A Spike Lee joint
In 411 BCE, Aristophanes’ Greek comedy “Lysistrata” pushed the envelope. It’s about a woman who gathers the wives of soldiers fighting the Peloponnesian War with the one idea that just may achieve peace among lands: a sex strike. The women pledge an oath not to sleep with their husbands until they agree to stop fighting. Ultimately, it works. In 2015, Spike Lee adapted this timeless story and set it in modern-day Chicago—known as “Chi-Raq” for its warlike gang violence. His film, too, pushed the envelope. But it’s not always memorable for the right reasons.
In the adaptation, Lysistrata (Teyonah Parris) is the girlfriend of one of Chicago’s biggest gangsters, affectionately called “Chiraq” (Nick Cannon). His Spartans, emblazoned in purple, are in a war with Cyclops’ (Wesley Snipes) Trojans, who proudly wear their orange. But when she sees the innocent daughter of a local mother (Jennifer Hudson) shot dead, the result of a drive-by shooting gone wrong, Lysistrata realizes she needs to wield what power she does have. So she gathers the girls from both sides of the street to pledge temporary abstinence from their men, until everyone agrees to put down their guns and stop the senseless gang violence. But the city of Chicago, gang violence Ground Zero, doesn’t give up the fight without…well…a fight.
The Spike Lee joint starts with a full version of Nick Cannon’s new rap single “Pray 4 My City,” a mindlessly-written song about his hometown of Chi-Raq. But it wouldn’t have been enough to play the song over shots of the city or even a montage of Lysistrata walking down a street. No, we’re subjected to a full display of every single lyric, for a full four minutes. Karaoke style. The film’s reliance on gimmicky graphics like this and unnecessary attempts at silly, absurd humor (like a soldier going mad from abstinence) would end up being its downfall. That, and an insistence on cramming gun violence statistics, Black Lives Matter references, and the names of black police brutality victims down our throats. I remember watching “Do the Right Thing” and loving how Spike Lee got his racially-charged message across loud and clear without shouting it or talking to us like a cable news pundit. The message of “Chi-Raq” is of vital importance, not just to Chicago but to the rest of the country. But sometimes, when you’re trying to make that point, less is more.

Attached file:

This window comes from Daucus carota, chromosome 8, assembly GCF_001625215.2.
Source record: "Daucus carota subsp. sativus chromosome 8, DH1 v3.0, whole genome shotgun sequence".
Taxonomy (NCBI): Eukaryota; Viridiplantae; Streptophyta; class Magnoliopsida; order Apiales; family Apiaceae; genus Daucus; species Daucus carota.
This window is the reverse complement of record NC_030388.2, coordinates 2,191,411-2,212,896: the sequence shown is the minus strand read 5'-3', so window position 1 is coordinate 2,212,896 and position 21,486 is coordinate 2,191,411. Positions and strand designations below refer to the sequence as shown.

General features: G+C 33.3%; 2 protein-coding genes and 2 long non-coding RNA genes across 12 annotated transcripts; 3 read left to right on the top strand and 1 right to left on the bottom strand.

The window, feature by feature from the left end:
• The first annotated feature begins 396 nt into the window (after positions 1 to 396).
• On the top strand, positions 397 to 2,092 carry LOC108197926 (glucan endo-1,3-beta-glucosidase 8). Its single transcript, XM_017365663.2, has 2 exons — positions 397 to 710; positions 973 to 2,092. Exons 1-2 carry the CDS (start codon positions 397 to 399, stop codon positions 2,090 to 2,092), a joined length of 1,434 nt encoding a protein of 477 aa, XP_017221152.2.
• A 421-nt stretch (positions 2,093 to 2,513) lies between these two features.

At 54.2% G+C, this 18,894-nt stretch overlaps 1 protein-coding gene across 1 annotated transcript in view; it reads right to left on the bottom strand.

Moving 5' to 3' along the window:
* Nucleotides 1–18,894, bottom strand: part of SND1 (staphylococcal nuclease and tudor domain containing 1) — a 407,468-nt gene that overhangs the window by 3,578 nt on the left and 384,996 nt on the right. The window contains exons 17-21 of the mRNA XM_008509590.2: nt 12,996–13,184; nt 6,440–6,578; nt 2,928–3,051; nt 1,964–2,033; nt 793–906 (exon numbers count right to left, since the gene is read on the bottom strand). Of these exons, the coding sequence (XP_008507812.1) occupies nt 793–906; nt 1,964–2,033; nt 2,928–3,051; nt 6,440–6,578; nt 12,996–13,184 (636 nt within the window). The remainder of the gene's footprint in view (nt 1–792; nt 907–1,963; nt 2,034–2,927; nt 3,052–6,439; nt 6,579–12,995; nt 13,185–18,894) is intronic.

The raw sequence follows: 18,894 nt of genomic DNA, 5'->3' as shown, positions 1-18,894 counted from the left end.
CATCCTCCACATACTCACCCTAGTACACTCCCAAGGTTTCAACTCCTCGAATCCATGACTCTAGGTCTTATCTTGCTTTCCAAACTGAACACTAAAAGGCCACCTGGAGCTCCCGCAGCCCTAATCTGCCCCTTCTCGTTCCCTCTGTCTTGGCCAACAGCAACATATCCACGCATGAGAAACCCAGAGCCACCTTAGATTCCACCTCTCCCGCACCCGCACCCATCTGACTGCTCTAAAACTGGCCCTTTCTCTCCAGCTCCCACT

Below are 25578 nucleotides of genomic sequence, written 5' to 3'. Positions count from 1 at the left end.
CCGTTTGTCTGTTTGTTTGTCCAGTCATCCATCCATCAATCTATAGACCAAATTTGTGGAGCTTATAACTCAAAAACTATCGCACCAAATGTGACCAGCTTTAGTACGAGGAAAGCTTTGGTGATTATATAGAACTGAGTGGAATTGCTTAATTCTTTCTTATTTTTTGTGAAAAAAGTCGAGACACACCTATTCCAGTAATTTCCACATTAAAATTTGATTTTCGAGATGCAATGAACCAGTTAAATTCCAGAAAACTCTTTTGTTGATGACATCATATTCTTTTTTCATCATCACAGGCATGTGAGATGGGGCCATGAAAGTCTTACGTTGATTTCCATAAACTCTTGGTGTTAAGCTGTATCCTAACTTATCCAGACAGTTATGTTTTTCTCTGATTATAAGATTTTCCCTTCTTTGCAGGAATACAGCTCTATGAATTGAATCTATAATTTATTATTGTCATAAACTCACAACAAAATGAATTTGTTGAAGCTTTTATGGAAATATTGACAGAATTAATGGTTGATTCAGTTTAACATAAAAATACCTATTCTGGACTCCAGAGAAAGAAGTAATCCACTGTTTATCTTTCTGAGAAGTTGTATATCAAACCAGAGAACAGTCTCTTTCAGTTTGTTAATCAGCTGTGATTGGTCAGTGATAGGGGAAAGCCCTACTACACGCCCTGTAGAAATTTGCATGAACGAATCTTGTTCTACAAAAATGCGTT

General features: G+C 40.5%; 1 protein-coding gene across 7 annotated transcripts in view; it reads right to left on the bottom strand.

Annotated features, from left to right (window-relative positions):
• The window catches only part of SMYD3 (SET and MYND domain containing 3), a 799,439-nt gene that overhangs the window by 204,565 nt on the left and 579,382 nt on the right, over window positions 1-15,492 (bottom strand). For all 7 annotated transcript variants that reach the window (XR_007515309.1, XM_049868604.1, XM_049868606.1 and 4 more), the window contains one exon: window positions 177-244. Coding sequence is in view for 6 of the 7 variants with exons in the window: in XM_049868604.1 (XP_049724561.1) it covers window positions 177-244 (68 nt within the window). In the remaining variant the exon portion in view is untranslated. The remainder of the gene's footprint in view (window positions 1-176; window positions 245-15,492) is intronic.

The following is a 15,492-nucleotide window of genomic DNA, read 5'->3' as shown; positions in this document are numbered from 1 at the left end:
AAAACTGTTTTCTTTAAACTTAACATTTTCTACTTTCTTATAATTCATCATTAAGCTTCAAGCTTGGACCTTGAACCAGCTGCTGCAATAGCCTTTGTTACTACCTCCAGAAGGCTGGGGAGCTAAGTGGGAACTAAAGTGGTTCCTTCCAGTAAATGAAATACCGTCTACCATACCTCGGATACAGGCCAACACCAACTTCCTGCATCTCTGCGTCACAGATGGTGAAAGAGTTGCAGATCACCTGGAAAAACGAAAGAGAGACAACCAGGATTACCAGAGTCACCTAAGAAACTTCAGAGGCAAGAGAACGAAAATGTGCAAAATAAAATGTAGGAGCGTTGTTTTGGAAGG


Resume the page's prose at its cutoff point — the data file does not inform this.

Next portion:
That being said, “Chi-Raq” does boast a script with some real juicy stuff. Written by Lee and Kevin Willmott, the screenplay recycles a lot of anti-gun rhetoric you’ve heard before (that I’ve used before), but also brings forth a bevy of ripe, new ways of telling this narrative of unnecessary violence. As a pillar of the community and mother of a gun violence victim, Miss Helen (a marvelous Angela Bassett) says about the tragic Sandy Hook Elementary shooting, “When white babies die and things don’t change, saving these black kids is way out of range.” You’ll notice the rhyming couplet. It’s used throughout the film. It’s one of the few quirks that “Chi-Raq” uses in its favor. Hearing the script read aloud so poetically by a cast of quality actors makes the points stick even more. And “Chi-Raq” does make valuable points. It has a strong argument in the gun debate. But too often, the message is buried in obvious attempts to get its point across. The story gets lost. Spike Lee’s powerful narrative would have carried the message. But some of the dialogue is stiffened by the unnatural statistics thrown amidst beautiful stream-of-consciousness verse.
Also lost in the shuffle are a few great performances. As the hilarious narrator, Samuel L. Jackson is right in his element. Teyonah Parris has a breakout performance in the lead role. She makes a name for herself. In his first film in over six years, Nick Cannon doesn’t miss a beat. He makes us believe in his thugness. Though we know the “America’s Got Talent” host and Mariah Carey’s ex-husband is anything but thug, we still buy it. Jennifer Hudson in a smaller role is miraculous. But the Oscar-winner is known for excelling in somber and dramatic roles. In one pivotal scene, John Cusack, as a preacher in a black church, deliver’s a rousing eulogy for a slain daughter that reminds us of the importance of this film. “Chi-Raq” is explosively important in both the gun violence and gender equality debates. Cusack delivers this message in one moving monologue. Sadly, the rest of the film doesn’t deliver the message quite so convincingly.